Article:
AboutFace is an online video gallery featuring Veterans talking about living with PTSD and how PTSD treatment turned their lives around.
AboutFace aims to help Veterans and their families recognize PTSD symptoms and motivate them to seek treatment. Through personal video testimonial, viewers meet Veterans and hear how PTSD has affected them and their loved ones.
- Veterans from over six decades of military service candidly describe: how they knew they had PTSD; how PTSD affected the people they love; why they didn't get help right away; and what finally got them into treatment.
- Veterans on AboutFace also share the steps they took to gain control of their lives: what PTSD treatment is like and how it helps.
- Additional testimonials, including more Veterans, family members, and PTSD clinicians will continue to be added to the site.
How providers can use AboutFace
AboutFace testimonials give clinicians insight into the experiences of their patients. Clinicians and providers can share AboutFace with:
- patients in individual and group treatment settings
- caregivers (e.g. family and friends) of those dealing with PTSD
- other providers and trainees as a teaching tool
- any professional who may work or interact with Veterans with PTSD (e.g., educators, clergy, police) as a way to sensitize them to military culture and PTSD
- anyone (students, Veterans, clients, etc.) interested in a career as a mental health provider
Additional media and materials
AboutFace complements VA's Make the Connection campaign, which profiles Veterans who faced difficult life events, reached out for support, and found ways to overcome their challenges. But AboutFace is PTSD specific, focusing on the largest mental health issue faced by Veterans.
Continued development of AboutFace
In the coming months, AboutFace will expand to include testimonials of family and friends of Veterans with PTSD, as well as clinician interviews. Practitioner interviews will give an overview of their PTSD treatment process, including how treatment works; what patients can expect in a session; and general advice based upon concerns raised by the Veterans they've seen.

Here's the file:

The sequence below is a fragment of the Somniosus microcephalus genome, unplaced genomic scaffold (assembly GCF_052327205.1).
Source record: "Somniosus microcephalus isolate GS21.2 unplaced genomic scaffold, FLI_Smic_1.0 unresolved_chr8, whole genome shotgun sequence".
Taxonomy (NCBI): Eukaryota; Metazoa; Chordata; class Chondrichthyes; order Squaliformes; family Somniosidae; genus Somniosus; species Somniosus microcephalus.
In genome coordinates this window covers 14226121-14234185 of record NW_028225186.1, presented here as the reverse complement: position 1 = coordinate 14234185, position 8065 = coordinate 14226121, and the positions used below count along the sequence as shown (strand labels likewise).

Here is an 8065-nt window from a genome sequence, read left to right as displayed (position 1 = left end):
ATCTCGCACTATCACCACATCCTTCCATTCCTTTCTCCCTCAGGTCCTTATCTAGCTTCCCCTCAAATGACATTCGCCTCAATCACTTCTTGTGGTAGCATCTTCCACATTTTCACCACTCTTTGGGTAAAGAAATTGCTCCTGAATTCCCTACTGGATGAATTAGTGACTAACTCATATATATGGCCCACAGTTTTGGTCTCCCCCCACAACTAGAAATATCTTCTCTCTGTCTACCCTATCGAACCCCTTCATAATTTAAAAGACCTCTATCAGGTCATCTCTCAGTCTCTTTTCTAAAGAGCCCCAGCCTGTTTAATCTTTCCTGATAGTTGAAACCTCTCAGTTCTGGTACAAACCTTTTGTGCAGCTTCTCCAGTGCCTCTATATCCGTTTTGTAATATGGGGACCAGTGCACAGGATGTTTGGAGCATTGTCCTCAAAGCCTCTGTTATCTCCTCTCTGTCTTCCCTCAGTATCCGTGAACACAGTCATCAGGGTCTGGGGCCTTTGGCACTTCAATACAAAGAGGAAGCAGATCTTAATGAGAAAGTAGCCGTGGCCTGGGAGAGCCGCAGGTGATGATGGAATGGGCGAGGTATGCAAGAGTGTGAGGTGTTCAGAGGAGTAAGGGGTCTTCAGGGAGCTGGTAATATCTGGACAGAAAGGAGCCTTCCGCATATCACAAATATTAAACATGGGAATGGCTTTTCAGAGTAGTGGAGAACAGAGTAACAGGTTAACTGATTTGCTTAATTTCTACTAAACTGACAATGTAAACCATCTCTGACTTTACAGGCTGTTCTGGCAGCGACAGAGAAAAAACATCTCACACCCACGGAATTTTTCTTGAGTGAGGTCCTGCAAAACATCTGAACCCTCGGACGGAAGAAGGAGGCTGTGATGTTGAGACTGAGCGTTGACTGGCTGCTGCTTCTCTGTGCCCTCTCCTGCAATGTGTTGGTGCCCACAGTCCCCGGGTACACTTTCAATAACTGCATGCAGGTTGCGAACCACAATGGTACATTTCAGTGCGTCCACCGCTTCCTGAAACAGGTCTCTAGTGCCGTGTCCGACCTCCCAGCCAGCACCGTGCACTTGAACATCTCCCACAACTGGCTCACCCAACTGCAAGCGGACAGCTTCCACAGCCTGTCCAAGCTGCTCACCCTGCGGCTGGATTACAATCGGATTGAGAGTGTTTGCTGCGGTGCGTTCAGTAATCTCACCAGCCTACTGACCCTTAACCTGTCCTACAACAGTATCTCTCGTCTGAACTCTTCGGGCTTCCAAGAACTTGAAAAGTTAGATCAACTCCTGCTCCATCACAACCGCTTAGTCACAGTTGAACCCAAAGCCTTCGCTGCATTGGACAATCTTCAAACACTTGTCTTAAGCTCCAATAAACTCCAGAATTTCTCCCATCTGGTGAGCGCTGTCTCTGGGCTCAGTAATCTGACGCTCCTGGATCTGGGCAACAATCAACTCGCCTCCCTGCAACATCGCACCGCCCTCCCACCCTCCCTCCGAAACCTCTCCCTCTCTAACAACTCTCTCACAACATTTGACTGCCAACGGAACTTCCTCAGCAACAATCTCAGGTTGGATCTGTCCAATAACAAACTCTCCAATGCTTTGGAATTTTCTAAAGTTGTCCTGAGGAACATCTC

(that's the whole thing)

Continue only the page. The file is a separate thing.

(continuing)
- Secretary of Veterans Affairs, Eric K. Shinseki: "We must do all we can to help Veterans identify possible indicators that they may be suffering from PTSD. It requires a comprehensive, multi-faceted approach to be effective. We hope that this initiative, while just one aspect of our program, will play an important role in that effort."
- Under Secretary for Health, Dr. Robert Petzel: "VA is committed to ensuring the men and women who bravely served our Nation can access the resources and services tailored for them that can lead to a more fulfilling life. We want Veterans to recognize themselves in these stories and to feel optimistic that they can overcome their challenges with proper treatment."
- Executive Director, National Center for PTSD, Dr. Matthew Friedman: "Because the Veteran does all the talking, clinicians have much to learn from AboutFace's unique perspective. First, these personal graphic narratives of what it's like to have PTSD are evocative and compelling. Second, these raw, disarming and unsparing descriptions of how PTSD affected personal trajectories and interpersonal relationships are very instructive.
Finally, regarding Veteran perceptions of barriers to care and the therapeutic experience, AboutFace should help clinicians achieve a better understanding regarding the ambivalence that characterizes most treatment-seeking behavior and, most importantly, help them engage their Veteran clients with empathy, authenticity and humility."